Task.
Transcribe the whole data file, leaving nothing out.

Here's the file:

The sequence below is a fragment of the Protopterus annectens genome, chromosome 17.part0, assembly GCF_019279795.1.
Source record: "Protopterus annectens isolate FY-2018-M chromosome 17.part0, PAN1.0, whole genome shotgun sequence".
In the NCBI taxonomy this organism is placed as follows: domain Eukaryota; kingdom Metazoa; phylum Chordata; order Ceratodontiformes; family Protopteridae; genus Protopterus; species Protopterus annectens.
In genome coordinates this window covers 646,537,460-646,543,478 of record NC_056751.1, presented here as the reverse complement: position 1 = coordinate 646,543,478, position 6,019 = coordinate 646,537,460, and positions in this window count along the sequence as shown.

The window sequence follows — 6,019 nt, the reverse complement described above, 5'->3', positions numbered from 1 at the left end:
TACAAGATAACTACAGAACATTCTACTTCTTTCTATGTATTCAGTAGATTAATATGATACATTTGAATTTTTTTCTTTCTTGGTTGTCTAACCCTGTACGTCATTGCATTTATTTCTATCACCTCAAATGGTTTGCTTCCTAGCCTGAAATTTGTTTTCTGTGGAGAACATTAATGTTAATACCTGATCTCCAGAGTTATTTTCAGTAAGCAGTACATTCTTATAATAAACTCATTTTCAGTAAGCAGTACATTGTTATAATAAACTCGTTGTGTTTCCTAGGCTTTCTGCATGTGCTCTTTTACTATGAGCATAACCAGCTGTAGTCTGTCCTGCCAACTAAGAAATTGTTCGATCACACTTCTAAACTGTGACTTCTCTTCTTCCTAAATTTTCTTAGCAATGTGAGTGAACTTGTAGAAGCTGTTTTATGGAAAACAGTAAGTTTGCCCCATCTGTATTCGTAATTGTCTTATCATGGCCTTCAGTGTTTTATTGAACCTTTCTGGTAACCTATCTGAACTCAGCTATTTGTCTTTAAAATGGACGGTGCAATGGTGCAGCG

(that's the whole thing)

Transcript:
The sequence below is a fragment of the Protopterus annectens genome, chromosome 17.part0, assembly GCF_019279795.1.
Source record: "Protopterus annectens isolate FY-2018-M chromosome 17.part0, PAN1.0, whole genome shotgun sequence".
In the NCBI taxonomy this organism is placed as follows: domain Eukaryota; kingdom Metazoa; phylum Chordata; order Ceratodontiformes; family Protopteridae; genus Protopterus; species Protopterus annectens.
In genome coordinates this window covers 646,537,460-646,543,478 of record NC_056751.1, presented here as the reverse complement: position 1 = coordinate 646,543,478, position 6,019 = coordinate 646,537,460, and positions in this window count along the sequence as shown.

The window sequence follows — 6,019 nt, the reverse complement described above, 5'->3', positions numbered from 1 at the left end:
TACAAGATAACTACAGAACATTCTACTTCTTTCTATGTATTCAGTAGATTAATATGATACATTTGAATTTTTTTCTTTCTTGGTTGTCTAACCCTGTACGTCATTGCATTTATTTCTATCACCTCAAATGGTTTGCTTCCTAGCCTGAAATTTGTTTTCTGTGGAGAACATTAATGTTAATACCTGATCTCCAGAGTTATTTTCAGTAAGCAGTACATTCTTATAATAAACTCATTTTCAGTAAGCAGTACATTGTTATAATAAACTCGTTGTGTTTCCTAGGCTTTCTGCATGTGCTCTTTTACTATGAGCATAACCAGCTGTAGTCTGTCCTGCCAACTAAGAAATTGTTCGATCACACTTCTAAACTGTGACTTCTCTTCTTCCTAAATTTTCTTAGCAATGTGAGTGAACTTGTAGAAGCTGTTTTATGGAAAACAGTAAGTTTGCCCCATCTGTATTCGTAATTGTCTTATCATGGCCTTCAGTGTTTTATTGAACCTTTCTGGTAACCTATCTGAACTCAGCTATTTGTCTTTAAAATGGACGGTGCAATGGTGCAGCG